Linked to this is the growing requirement to use the same devices and technology everywhere, for personal as well as work purposes. People will no longer accept that they have to switch to a different device or technology when they move from home to office. This applies to smart phones and tablets, which are at the centre of almost everything people do, but also extends to other devices and functionalities, including printers – and this will broaden to include many more types of device as the Internet of Things becomes a reality.
Demand for customisation
This is driving the next big change in the way we work, which is the growing demand for customisation and the flexibility for workers to adapt and personalise their own devices and technologies for work purposes as well as their personal communications. The obvious and most common way of personalising devices is through the development and installation of apps.
For this to succeed will require apps that can readily be adapted to work across multiple platforms and tailored to meet individual users’ needs. It will no longer suffice to produce standard apps that work on only one type of device or operating system.
This goes to the heart of the Samsung proposition for the connected workplace. As the world leader in mobile technology, it is perhaps uniquely well placed to spearhead a massive expansion in apps-led development and customisation of workflows. That is exactly what Samsung is proposing with its new Smart Services initiative, built on the Smart UX Center.
Samsung claims that this will:
Provide a complete platform to enhance workplace experience;
Allow users to enjoy apps already developed, now and in the future;
Customise workflows by creating new apps or modifying existing ones;
Support and make easy the development of new apps, by making an SDK available to developers who, in the case of channel partners, can also use this to build an important new revenue stream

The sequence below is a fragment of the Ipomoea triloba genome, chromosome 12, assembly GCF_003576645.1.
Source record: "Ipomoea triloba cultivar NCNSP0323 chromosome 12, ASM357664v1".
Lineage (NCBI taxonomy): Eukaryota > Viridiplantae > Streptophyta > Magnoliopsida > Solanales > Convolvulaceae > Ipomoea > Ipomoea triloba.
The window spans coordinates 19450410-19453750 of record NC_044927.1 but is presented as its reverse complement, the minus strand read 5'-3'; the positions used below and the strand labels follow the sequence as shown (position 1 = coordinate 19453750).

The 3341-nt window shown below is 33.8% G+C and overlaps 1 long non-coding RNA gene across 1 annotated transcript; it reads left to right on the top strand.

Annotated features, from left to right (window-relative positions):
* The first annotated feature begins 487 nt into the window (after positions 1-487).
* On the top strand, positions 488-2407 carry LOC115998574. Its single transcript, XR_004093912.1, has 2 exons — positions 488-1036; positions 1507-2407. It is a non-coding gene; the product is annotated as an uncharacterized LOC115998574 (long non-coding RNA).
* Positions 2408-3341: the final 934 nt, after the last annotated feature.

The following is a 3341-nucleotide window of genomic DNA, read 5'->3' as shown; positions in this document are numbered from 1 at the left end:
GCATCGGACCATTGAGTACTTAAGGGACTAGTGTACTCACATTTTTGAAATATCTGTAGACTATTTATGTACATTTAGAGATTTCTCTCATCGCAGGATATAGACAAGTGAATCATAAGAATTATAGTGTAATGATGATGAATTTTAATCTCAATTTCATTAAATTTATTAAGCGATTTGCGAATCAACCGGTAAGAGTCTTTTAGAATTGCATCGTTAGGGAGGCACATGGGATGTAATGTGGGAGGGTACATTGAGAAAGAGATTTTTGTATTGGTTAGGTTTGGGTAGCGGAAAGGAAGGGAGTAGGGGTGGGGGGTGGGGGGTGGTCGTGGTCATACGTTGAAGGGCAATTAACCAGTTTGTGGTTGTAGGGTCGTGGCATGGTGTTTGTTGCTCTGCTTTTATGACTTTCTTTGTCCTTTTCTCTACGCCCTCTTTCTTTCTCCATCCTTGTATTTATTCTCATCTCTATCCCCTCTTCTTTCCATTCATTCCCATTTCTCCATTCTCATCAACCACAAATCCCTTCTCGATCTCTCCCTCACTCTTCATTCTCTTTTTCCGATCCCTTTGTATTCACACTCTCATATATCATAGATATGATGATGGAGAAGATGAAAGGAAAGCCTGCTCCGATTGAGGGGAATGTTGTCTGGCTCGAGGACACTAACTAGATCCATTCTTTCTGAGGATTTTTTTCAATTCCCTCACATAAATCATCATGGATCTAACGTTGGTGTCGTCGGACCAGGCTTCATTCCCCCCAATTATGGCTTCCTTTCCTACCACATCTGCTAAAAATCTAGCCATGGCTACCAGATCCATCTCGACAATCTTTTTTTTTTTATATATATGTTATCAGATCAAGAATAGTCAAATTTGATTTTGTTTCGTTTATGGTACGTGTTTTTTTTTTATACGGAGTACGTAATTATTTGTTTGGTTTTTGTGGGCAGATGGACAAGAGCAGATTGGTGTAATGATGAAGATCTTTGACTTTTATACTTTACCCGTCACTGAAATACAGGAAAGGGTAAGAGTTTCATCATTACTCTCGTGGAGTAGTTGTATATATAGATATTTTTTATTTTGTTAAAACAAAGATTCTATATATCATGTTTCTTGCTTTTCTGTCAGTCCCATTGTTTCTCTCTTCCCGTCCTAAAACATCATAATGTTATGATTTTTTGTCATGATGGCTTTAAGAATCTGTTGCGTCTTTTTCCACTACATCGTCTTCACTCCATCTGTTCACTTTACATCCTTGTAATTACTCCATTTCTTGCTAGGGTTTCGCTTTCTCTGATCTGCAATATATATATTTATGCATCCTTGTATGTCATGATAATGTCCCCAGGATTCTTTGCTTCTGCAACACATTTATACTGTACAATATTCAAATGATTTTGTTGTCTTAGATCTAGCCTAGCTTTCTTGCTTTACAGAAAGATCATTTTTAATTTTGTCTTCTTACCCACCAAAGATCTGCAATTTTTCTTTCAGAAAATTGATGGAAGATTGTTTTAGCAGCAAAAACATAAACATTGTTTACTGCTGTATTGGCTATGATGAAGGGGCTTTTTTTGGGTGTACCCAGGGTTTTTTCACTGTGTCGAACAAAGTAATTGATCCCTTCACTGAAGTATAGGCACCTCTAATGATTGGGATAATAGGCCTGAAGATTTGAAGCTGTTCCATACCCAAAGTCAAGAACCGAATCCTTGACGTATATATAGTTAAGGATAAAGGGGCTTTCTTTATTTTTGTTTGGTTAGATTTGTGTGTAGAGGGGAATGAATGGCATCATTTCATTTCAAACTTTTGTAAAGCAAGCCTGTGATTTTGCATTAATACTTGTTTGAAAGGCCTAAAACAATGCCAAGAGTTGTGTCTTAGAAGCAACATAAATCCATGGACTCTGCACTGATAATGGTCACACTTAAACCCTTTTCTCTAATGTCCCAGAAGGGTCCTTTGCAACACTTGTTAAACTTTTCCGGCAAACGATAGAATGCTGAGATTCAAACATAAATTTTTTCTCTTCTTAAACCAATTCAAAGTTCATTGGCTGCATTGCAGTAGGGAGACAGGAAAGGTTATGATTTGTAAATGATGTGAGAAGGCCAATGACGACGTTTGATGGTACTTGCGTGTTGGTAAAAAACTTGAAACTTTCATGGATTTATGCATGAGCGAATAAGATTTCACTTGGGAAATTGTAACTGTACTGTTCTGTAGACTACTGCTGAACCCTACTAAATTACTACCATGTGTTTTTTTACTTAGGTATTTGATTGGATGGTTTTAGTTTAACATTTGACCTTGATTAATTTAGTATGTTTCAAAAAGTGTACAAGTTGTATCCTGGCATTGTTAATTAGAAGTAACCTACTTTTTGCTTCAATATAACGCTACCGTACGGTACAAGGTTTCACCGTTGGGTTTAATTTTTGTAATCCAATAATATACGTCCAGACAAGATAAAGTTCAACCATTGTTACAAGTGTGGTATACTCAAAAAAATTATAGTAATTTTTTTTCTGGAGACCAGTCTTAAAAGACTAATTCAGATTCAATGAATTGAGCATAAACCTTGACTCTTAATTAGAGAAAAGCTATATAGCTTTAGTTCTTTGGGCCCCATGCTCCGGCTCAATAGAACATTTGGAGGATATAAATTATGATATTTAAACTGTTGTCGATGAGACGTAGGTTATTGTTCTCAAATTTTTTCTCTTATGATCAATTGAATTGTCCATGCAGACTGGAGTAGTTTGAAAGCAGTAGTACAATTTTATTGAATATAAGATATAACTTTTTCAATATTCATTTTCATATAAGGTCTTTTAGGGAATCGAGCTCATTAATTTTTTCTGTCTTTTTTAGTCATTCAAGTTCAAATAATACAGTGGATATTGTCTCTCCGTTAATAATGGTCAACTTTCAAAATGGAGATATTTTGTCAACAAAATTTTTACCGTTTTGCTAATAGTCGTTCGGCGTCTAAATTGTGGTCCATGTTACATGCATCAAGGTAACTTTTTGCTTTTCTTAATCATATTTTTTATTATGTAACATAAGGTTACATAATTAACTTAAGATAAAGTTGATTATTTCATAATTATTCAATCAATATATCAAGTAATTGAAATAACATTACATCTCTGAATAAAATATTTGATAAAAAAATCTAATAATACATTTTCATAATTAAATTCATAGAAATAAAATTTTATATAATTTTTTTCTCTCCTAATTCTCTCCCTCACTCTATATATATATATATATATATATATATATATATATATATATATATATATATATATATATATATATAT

Samsung says that using its vast experience in this area and allowing developers to use familiar tools such as Android will cut the average development time for a Smart UX Centre app to 30 days, compared to 9 months for a typical embedded printer app using current industry standards.
This is not just a theoretical concept. At Apps World, Samsung was able to show some impressive apps and workflow solutions that are already being used by customers. These include:
Remote Call – a solution for service technicians working in the field, with integrated communications linking phone and online support, to help them deliver same day service to customers;
MobiSystems Office Suite – providing one app to view and edit documents, working across Android/Dex and Smart UX; and
Massinelli – an instore retail marketing solution, facilitating the printing of on-demand flyers. There are also plans to take Smart UX to the next level, beyond traditional printing, with innovative solutions including:
Self-serve automated shipping system, linking weighing scales, bar-code scanner and NFC/card reader;
Self-point health solution, linking medical scales, smart watch, and blood pressure measurements.
The big question
This all looks very promising, but it is based on linking Samsung’s expertise in mobile technology with its print and workflow business. The big question now is how this will translate into the HP world, when the acquisition of Samsung’s print business is completed later this year. It appears to fit very well with HP’s own strategy of developing more sophisticated services and solutions. However, will HP be able to integrate and manage this initiative with its organisation and technology, and in particular with its channel?
Steven Swift is Co-Founder of IDeAs, a European network of Independent Document Advisors, set up to advise printer vendors and the dealer community on how to adapt to the changes re-shaping the printing and imaging industry.